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NAACP: Enforce district vote for July 31 primary

Federal judge asked to enforce original school board settlement and to require district voting for 3 posts

In the Atlanta federal courthouse this afternoon (May 30), a district court judge will convene an evidentiary hearing in the district voting lawsuit filed against the Fayette County Commission and the Fayette County Board of Education.

Hanging in the balance is a fundamental change to the way candidates are elected to both governing bodies. Currently both boards use at-large voting for all five seats on both governing bodies. That allows all voters, regardless of where they live in the county, to cast ballots on all five seats when the posts come up for election.

But the Fayette County and national branches of the National Association for the Advancement of Colored People want to implement district voting, which would limit voters to only voting for one commission and Board of Education seat every four years: the one whose geographic district the voter resides in.

Despite the fact that qualifying has ended for the three BoE seats up for election this year, the NAACP is asking the court to approve the BoE settlement and enforce district voting for the July 31 board of education primary.

But county elections officials have testified that doing so would be onerous at this point prior to the election, as all Fayette County voters would have to be made aware of the change well in advance of the date by which absentee ballots are to be mailed out, some 45 days in advance of the election.

The NAACP contends that both boards should adopt district voting and create new geographic districts that would allow for one of the districts to have a majority number of minority voters so as to make it easier for a minority to be elected to both governing bodies.

The BoE had agreed in January to adopt district voting in a proposed settlement with the NAACP, but the settlement was overturned two months ago after the county objected to it.

The lawsuit filed by the NAACP names both the county commission and the Board of Education as defendants, and since the county had not agreed to that consent order, it was nullified by U.S. District Judge Timothy C. Batten, Sr.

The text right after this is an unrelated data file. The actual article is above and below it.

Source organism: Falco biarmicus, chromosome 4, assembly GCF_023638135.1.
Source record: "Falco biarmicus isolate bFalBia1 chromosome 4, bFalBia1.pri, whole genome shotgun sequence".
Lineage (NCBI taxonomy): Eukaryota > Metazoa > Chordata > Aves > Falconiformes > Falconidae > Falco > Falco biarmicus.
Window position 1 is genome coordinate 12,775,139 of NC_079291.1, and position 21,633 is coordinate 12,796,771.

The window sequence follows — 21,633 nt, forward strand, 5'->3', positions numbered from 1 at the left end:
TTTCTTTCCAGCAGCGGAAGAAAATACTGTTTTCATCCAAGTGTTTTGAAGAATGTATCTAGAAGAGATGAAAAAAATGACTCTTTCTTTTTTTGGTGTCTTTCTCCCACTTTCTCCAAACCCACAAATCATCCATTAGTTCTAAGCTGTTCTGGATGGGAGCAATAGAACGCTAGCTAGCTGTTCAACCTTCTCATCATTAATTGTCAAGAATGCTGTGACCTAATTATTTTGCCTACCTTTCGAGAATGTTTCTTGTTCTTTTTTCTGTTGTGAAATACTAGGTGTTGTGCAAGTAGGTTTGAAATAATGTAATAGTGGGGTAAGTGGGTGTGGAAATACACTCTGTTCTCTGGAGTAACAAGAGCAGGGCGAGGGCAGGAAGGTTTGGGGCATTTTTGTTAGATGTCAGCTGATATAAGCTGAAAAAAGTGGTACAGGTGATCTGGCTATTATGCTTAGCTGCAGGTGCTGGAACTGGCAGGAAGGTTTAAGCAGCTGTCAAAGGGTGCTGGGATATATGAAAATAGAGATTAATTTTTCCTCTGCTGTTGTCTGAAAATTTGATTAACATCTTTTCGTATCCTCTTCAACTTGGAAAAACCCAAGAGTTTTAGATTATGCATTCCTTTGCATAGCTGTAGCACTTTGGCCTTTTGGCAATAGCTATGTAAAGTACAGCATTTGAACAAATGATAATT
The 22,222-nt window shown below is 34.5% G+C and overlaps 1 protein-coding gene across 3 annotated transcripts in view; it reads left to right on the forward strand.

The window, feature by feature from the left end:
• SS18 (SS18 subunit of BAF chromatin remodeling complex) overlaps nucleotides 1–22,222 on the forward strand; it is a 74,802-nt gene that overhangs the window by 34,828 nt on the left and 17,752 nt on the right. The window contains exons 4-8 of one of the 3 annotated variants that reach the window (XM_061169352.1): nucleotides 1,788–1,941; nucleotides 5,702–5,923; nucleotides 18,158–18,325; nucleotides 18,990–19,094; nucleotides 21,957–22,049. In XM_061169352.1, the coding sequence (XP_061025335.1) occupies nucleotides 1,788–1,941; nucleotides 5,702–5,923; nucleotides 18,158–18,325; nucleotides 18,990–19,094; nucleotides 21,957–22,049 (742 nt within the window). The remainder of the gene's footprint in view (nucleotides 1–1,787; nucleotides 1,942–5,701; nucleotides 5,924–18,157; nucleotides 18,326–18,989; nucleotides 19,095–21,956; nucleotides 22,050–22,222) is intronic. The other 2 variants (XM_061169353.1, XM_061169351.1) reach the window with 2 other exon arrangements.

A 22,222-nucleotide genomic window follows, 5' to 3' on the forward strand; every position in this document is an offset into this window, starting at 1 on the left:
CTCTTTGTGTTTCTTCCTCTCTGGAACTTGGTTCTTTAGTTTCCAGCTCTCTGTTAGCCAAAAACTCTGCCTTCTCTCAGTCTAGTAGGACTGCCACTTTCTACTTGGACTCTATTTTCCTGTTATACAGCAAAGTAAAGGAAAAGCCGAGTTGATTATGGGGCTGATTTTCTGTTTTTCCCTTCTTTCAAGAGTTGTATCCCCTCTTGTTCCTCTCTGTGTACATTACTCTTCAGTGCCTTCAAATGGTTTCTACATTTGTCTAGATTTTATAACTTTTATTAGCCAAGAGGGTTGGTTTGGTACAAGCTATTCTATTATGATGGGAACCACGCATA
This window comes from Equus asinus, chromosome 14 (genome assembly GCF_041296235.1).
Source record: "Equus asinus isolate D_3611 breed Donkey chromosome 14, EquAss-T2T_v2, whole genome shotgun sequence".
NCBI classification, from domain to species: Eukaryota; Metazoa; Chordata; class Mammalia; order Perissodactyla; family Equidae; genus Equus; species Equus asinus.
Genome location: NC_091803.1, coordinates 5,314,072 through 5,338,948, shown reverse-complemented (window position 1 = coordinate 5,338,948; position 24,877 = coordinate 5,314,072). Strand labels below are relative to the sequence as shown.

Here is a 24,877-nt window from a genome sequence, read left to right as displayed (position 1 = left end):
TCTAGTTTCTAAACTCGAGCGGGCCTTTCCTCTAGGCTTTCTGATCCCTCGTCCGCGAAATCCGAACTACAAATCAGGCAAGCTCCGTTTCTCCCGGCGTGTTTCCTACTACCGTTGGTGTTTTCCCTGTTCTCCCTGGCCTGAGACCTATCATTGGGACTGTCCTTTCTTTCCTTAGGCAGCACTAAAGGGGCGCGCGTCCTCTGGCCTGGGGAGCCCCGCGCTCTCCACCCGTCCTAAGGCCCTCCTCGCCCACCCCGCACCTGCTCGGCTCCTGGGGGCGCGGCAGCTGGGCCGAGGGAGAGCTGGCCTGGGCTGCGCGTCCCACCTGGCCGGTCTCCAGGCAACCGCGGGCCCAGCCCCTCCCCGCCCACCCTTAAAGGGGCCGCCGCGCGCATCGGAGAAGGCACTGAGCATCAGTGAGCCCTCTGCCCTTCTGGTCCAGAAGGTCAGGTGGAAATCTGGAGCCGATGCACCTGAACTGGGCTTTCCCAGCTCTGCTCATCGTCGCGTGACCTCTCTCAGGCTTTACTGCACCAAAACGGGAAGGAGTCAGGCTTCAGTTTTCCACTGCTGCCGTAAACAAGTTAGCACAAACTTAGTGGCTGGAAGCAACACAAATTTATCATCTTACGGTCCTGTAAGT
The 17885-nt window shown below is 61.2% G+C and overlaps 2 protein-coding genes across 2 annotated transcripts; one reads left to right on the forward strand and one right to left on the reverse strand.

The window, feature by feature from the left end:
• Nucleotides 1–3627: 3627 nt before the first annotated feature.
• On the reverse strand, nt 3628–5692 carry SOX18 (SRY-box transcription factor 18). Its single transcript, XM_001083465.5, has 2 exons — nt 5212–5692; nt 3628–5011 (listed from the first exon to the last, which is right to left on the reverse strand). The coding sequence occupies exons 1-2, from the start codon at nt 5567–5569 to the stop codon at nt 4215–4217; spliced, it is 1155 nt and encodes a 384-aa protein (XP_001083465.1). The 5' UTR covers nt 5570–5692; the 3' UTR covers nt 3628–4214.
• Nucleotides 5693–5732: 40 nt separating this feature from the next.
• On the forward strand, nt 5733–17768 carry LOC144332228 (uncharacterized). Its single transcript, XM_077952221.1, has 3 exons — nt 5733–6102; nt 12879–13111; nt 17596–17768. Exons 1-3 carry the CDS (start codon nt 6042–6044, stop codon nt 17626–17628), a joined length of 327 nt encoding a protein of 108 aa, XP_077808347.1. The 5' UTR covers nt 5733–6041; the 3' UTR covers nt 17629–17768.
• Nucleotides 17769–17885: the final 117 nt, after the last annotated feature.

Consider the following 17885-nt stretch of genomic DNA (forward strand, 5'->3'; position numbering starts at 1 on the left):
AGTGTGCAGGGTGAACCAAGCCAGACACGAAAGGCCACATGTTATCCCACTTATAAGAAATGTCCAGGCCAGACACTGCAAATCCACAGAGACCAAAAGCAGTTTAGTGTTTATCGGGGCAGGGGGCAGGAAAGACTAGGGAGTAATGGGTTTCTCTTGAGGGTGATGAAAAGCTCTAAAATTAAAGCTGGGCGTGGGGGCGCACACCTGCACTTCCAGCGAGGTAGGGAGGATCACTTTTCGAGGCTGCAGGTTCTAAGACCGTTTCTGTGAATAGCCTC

The county is challenging the BoE’s ability to settle the suit since the school board does not have authority under state law to change its own district lines or method of voting. The county contends that under Georgia law that responsibility lies solely with the Georgia Legislature.

The settlement proposed by the NAACP and BoE would create one district that would have black residents making up 48.68 percent of the population and 46.2 percent of the voting age population.

It also would create a special election in November to fill the District 5 seat currently held by Leonard Presberg, who was appointed late last year to the vacancy left by the death of board member Sam Tolbert.

The county is also challenging that portion of the proposed settlement, saying the BoE has no legal power to grant such a change to the legislation that controls BoE elections.

The BoE’s attempt to settle the lawsuit may be at least partly driven by the motivation of a barren budget, as the school system has gone into drastic cost-cutting mode in recent months, including discussions of potentially closing certain schools in an attempt to save funds.

The school system did not seek for its defense an outside law firm specializing in voting rights lawsuits such as the district voting lawsuit. Instead, the BoE decided to use its regular contracted attorney, Phil Hartley, to represent it in the case.

The county commission, meanwhile, hired an Atlanta law firm that specializes in district voting cases: Strickland Brockington Lewis LLP.